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Stargazey Pie August 2008

The August HAS meeting was surprisingly well attended, considering that so many people are on holiday this month. The promise of a fascinating talk being delivered by a professional astronomer from Edinburgh IFA may have had something to do with it, or maybe they all wanted to hear about the forthcoming plans being drawn up by the Society for events over the next few months? Perhaps it was the lure of the astronomical chit-chat that always pervades the tea break, augmented by the brews supplied by the ever attentive beverage-supply team. First on the list for the night were the notices, read out by Secretary Eric Walker:

  • The Price of Tea. Clarification has been made that the 50p per cuppa ‘charge’ introduced last month has been reviewed and is in fact now only a ‘suggested donation’.
  • Seeing Stars. “Nature’s Own Firework Display” is about meteor showers, and was written by Antony McEwan. It will be uploaded to the website shortly, or you may have seen it in Friday 1st’s edition of the Inverness Courier (where it was wrongly attributed to Pauline).
  • Kids Stuff. The first meeting of the Children’s Subgroup has been confirmed to take place next meeting, Tuesday Sept 2nd at 7pm. If you are interested please contact Pauline or Trina for more information.
  • BAA Subgroups. We have news from the planetary moon section and the aurora section. Paper handouts are available, so please contact Eric for details.
  • Festive Fare. The list of possible attendees for the first ever Highlands Astronomical Society Christmas Dinner is getting longer! If you would like to join that list, please do so at any of the forthcoming meetings, or contact John Gilmour directly.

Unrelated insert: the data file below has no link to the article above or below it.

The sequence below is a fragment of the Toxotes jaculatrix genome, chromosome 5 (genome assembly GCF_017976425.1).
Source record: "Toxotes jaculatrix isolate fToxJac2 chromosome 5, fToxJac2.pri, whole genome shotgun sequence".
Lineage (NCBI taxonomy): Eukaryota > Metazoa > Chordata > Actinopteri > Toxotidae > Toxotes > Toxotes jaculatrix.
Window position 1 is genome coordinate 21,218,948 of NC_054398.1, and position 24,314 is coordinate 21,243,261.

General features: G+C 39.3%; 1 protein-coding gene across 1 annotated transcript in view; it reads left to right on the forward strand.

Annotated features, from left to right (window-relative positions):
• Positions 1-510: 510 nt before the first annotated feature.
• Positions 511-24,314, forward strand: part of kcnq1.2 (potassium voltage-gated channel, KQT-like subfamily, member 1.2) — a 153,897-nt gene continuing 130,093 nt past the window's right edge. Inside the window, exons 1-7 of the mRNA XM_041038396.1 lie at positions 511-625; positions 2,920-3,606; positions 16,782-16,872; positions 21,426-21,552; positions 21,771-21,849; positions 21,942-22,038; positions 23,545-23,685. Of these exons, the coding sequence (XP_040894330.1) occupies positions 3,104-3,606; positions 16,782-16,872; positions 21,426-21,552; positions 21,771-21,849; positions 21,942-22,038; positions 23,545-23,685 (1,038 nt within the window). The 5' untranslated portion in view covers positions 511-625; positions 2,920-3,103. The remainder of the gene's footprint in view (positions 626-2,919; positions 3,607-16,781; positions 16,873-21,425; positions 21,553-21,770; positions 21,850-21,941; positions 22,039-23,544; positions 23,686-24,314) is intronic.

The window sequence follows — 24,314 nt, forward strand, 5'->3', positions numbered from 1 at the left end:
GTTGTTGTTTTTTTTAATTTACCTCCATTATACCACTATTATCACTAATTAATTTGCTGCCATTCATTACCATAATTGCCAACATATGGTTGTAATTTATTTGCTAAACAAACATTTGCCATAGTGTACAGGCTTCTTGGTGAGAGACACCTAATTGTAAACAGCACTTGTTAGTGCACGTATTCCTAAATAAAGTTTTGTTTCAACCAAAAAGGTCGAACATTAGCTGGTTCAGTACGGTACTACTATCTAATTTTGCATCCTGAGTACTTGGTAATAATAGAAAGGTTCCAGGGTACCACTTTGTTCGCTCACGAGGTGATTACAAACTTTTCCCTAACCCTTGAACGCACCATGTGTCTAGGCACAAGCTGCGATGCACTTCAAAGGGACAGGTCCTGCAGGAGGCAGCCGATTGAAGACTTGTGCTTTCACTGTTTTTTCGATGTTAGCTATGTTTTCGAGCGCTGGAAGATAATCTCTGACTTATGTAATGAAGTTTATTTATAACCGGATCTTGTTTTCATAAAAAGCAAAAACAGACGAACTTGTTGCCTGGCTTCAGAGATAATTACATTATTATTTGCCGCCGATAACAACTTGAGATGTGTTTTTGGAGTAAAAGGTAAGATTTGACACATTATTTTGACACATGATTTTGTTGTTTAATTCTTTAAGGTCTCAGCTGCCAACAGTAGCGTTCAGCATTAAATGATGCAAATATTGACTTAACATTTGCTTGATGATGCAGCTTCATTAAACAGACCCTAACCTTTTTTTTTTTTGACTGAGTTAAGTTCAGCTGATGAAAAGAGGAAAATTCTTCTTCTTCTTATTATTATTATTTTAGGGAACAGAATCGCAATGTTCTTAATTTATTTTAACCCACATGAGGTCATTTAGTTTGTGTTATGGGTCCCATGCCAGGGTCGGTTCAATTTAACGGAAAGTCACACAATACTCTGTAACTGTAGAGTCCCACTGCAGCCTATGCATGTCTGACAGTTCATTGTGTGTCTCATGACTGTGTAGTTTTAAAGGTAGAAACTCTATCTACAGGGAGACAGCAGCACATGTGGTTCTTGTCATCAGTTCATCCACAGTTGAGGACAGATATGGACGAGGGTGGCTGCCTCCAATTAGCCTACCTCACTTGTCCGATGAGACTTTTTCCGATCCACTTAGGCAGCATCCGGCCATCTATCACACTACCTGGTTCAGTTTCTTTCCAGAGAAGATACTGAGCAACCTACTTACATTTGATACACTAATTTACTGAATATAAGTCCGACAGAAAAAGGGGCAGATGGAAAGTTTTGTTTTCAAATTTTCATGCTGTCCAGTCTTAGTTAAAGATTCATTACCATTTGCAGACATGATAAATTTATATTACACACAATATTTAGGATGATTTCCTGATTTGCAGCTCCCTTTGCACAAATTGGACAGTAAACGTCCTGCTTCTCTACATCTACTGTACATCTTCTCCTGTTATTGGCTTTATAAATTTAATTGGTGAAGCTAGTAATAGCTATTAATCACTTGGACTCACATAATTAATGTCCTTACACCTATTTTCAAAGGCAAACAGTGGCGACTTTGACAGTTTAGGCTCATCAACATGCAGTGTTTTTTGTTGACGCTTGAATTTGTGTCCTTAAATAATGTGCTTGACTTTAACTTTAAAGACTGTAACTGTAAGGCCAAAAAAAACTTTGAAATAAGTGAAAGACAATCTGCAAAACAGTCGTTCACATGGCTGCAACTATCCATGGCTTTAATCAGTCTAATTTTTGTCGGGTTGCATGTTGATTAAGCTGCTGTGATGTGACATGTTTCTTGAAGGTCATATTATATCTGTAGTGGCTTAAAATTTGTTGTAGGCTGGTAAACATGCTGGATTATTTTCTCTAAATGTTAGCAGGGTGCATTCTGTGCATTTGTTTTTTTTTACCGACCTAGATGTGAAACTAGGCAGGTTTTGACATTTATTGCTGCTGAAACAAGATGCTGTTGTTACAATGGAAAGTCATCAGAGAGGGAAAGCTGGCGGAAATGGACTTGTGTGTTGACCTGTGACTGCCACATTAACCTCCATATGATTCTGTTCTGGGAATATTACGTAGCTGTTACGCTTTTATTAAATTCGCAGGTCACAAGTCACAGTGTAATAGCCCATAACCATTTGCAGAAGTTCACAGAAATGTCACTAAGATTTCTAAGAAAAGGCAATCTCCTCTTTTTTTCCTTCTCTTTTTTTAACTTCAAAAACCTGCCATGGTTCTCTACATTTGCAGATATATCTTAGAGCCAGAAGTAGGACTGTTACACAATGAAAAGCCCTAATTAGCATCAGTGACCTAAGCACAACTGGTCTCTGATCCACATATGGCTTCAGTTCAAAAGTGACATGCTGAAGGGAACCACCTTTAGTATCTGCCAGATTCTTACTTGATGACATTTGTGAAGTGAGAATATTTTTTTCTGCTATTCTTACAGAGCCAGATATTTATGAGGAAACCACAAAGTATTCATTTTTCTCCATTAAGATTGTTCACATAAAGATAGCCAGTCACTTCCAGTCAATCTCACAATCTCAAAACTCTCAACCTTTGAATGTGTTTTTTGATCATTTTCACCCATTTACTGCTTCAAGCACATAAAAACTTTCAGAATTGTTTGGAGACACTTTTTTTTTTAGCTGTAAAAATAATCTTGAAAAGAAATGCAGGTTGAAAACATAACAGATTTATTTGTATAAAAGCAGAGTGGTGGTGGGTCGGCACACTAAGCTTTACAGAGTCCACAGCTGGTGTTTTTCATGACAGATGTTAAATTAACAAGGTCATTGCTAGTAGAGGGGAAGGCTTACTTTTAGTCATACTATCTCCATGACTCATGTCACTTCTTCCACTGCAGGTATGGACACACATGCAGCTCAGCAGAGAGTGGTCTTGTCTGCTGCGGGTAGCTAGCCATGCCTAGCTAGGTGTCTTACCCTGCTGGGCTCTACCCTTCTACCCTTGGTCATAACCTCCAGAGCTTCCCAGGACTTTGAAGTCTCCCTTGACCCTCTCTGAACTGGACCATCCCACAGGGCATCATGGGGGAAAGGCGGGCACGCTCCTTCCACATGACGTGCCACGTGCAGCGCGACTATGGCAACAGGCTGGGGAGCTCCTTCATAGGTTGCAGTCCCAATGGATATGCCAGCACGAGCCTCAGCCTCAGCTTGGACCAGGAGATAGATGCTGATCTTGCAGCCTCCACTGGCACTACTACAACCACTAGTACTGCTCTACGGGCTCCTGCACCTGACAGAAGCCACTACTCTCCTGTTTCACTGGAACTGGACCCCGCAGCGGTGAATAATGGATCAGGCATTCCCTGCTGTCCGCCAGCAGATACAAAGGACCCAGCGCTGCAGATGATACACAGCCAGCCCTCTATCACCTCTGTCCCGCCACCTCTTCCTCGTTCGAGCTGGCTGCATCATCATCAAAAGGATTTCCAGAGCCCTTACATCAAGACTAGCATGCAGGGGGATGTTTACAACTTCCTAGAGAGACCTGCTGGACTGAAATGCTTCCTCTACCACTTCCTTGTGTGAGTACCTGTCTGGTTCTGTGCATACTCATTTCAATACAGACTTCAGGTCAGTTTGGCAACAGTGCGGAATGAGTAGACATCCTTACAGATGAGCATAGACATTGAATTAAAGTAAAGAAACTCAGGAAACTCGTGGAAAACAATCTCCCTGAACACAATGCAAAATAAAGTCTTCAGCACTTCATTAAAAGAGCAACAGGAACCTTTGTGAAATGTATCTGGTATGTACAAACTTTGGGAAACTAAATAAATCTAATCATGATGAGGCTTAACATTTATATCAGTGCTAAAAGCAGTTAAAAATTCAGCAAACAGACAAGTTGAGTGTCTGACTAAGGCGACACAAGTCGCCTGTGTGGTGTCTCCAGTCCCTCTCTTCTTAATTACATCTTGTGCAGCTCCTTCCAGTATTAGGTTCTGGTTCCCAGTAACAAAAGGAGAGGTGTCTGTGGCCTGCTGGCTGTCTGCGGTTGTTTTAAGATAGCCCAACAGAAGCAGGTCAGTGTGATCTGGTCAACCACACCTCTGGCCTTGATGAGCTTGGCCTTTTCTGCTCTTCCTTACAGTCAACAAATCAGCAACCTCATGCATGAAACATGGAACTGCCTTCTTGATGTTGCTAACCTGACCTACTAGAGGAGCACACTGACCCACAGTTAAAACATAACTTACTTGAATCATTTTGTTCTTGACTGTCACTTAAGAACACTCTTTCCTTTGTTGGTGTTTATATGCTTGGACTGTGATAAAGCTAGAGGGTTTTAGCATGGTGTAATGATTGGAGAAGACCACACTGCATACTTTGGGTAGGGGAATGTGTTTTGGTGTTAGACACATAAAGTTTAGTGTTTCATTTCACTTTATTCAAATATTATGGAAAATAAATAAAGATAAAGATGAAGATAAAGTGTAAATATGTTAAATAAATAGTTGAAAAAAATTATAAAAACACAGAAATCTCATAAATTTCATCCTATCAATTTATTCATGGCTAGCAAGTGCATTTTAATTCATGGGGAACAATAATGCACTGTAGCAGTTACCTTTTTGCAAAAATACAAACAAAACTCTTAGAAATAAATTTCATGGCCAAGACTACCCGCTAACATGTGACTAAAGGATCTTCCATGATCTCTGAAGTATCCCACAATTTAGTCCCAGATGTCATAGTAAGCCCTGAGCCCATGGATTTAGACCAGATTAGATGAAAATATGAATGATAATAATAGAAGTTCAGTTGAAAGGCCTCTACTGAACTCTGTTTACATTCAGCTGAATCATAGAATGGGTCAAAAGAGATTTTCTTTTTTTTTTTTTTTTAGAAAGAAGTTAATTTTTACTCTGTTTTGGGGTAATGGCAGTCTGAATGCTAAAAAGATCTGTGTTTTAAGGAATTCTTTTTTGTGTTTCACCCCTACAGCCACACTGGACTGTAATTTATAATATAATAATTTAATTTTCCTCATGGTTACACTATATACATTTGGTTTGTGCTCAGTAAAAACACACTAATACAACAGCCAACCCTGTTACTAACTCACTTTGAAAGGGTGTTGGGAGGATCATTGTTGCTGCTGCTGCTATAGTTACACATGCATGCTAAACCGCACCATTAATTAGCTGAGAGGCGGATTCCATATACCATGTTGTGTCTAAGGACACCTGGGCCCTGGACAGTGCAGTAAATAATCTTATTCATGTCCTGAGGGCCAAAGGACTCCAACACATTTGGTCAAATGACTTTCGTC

• Prize Draw! We raised £99 for observatory funds by means of this great prize draw, organised by Pauline. Well done to everyone who helped to sell tickets!
  • Book Sale. We will hold a book sale in aid of Society funds at the October meeting. Please bring along any books that you would like to donate before then, or on the night itself, and you are not limited to just astronomical topics. Don’t forget to bring extra pennies along too, to buy some of the classic works that will no doubt be available.
  • Tesco Bag Packing. The Committee has finally admitted the truth. It wants to send you packing - at Tesco’s checkouts! It will take place on Saturday 22nd Nov, and 20-22 volunteers are needed. Funds raised will go towards the new observatory. Please contact Pauline for more information.
  • Recycle. Old mobile phones and printer cartridges can be recycled and money generated, so if you have any of these going to waste, please let Eric know.
  • Inverness Highland Games. Many thanks to those volunteers who helped look after the HAS stand at the recent Highland Games at Bught Park. There will be a CVS (Council for Voluntary Services) Members Networking Evening at Inverness Town House on the evening of Tuesday 19th August, from 5.30pm to 7.00pm. Two HAS representatives will be there (John Gilmour and Maarten de Vries) representing our Society. Also, the Council Open Doors event this year will coincide with our public open day at the Eastgate Centre and open observing evening at the new JSL observatory – Saturday 6th September.
  • Royal Excursion. We are organising a trip to the Royal Observatory of Edinburgh in October or November this year. If you would like to attend, please get in touch with Eric or put your name on the list at the next meeting.
  • All Around the World. It has been mentioned that the Society are thinking about participating in a cruise to coincide with next year’s total solar eclipse. The eclipse will have the longest period of totality this century, at approximately 6.5 minutes, but the downside is that it will only be visible from just south of Japan, which is rather a long way away. So, if you are interested, please visit the website for info (www.eclipseofthecentury.com) and put the children, house, dog and everything you own on Ebay now. A list is available if you’d like to put your name on it.
  • JS L First Light! The First Light star party for the Society’s members will take place on the evening of Friday 29th August at the new JSL observatory at Culloden. Please put that date in your diary and start praying for good weather. It is hoped to start about 9pm.